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Leaving aside material issues about the study question and demo data (and sample size for getting a reasonable estimate of an ICC), the output you are getting from the ICCest function has confidence intervals attached: as a starting point for comparing groups, you could consider whether there is overlap between each confidence interval and the other group's point estimate of the ICC.

At any rate, reporting the point estimate of the ICC and the confidence interval for each group is going to be more useful (and hence I'd recommend reporting these in any instance) than reporting just the point estimates and the result of some kind of hypothesis test.

dummy <- structure(list(ID = c(1L, 2L, 3L, 4L, 5L, 6L, 7L, 8L, 9L, 10L,
                  11L, 12L, 1L, 2L, 3L, 4L, 5L, 6L, 7L, 8L, 9L, 10L, 11L, 12L), 
           gr = c(1L, 1L, 1L, 1L, 1L, 1L, 2L, 2L, 2L, 2L, 2L, 2L, 1L, 
                  1L, 1L, 1L, 1L, 1L, 2L, 2L, 2L, 2L, 2L, 2L), 
           day = c(1L, 1L, 1L, 1L, 1L, 1L, 1L, 1L, 1L, 1L, 1L, 1L, 2L, 2L, 2L, 2L, 
                   2L, 2L, 2L, 2L, 2L, 2L, 2L, 2L), 
           behaviour = c(0.361, 0.232, 0.24, 0.693, 0.483, 0.267, 0.18, 0.515, 0.485,
                         0.567, 0, 0.324, 0.055, 0.407, 0.422, 0.174, 0.613, 0.311, 
                         0.631, 0.283, 0.512, 0.127, 0, 0)), 
           .Names = c("ID", "gr", "day", "behaviour"), 
          class = "data.frame", row.names = c(NA, -24L))

library(ICC)
ICCest(ID, behaviour, data=dummy[dummy$gr=="1",])
# First few lines of console output:
#$ICC
#[1] -0.1317788
#$LowerCI
#[1] -0.7728603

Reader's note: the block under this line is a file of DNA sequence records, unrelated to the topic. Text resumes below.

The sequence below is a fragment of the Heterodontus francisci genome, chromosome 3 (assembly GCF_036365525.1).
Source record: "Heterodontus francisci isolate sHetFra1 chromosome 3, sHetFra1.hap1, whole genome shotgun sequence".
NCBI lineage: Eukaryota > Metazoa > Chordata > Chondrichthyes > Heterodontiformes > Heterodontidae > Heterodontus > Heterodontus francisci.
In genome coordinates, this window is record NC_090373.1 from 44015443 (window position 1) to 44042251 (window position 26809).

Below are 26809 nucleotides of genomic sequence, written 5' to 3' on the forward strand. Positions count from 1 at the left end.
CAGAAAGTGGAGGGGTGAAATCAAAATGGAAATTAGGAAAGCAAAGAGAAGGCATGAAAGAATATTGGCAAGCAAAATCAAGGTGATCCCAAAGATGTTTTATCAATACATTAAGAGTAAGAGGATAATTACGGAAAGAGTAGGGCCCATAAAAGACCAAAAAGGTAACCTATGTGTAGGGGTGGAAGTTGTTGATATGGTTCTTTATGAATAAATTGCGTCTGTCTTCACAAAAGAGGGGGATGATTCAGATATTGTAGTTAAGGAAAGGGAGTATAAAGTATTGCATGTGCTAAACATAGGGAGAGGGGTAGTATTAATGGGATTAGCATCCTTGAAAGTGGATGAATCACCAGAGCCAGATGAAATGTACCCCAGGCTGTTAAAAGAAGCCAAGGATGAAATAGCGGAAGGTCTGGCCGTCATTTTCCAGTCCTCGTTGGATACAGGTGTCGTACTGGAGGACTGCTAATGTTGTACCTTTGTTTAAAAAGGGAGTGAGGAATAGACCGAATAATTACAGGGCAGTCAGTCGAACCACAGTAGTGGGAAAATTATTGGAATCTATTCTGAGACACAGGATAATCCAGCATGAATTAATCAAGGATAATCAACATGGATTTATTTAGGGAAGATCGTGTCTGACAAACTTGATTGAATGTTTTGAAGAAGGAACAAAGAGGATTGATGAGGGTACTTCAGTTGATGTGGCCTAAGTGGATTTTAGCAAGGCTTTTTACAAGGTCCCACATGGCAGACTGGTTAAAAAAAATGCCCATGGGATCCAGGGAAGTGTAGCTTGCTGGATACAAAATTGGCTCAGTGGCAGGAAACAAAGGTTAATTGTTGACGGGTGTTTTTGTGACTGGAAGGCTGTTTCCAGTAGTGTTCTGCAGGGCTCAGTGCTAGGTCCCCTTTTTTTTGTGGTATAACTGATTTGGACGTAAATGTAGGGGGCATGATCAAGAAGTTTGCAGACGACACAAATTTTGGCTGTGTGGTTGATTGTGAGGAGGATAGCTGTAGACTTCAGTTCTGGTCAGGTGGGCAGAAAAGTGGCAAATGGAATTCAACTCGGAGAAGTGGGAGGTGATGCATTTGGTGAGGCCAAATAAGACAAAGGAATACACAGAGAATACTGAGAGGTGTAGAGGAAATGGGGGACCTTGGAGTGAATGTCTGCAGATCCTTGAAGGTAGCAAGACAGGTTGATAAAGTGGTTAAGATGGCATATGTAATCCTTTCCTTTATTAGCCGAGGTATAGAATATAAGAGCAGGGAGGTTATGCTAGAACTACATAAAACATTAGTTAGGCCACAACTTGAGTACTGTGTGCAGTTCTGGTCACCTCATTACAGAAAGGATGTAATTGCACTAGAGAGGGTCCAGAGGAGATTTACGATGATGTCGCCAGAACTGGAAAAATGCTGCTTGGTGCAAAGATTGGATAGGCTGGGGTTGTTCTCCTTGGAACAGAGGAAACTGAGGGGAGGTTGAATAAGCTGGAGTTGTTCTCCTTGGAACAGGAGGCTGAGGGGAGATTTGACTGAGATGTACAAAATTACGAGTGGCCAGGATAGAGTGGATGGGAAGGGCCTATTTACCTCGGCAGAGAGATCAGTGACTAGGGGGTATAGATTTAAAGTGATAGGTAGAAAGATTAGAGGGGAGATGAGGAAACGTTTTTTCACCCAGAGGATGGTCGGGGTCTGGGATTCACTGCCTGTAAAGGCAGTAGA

#$UpperCI
#[1] 0.6851783

ICCest(ID, behaviour, data=dummy[dummy$gr=="2",])
# First few lines of console output:
#$ICC
#[1] 0.1934523
#$LowerCI
#[1] -0.6036826
#$UpperCI
#[1] 0.8233986
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  • $\begingroup$ Thanks James, the output I got from the actual data showed for group 1: r = 0.77, 95% CI: 0.54, 0.91 and for group 2 r = 0.77, 95% CI: 0.07, 0.57. You can see group 1 had relatively very high consistency while group 2 on average moderate consistency but the confidence intervals from the two groups barely overlap. Could I write in a manuscript group 2 was considerably less consistent than group 1 (above stats)? I understand you suggest this would be better than running a test to compare them but still it would be nice to know how to compare the ICC values of two groups. $\endgroup$ – crazjo Dec 11 '13 at 8:48
  • $\begingroup$ I'd feel comfortable reading assessing those two ICCs as printed in your comment as indicating differen reliabilities (I'm assuming the group 2 r has a typo and is in fact ~=0.32) -- the overlap is between the confidence interval ends, rather than a given confidence interval and the opposite point estimate, which if these were differences in means would probably correspond to a "significant" t-test result at p < 0.05. $\endgroup$ – James Stanley Dec 13 '13 at 4:23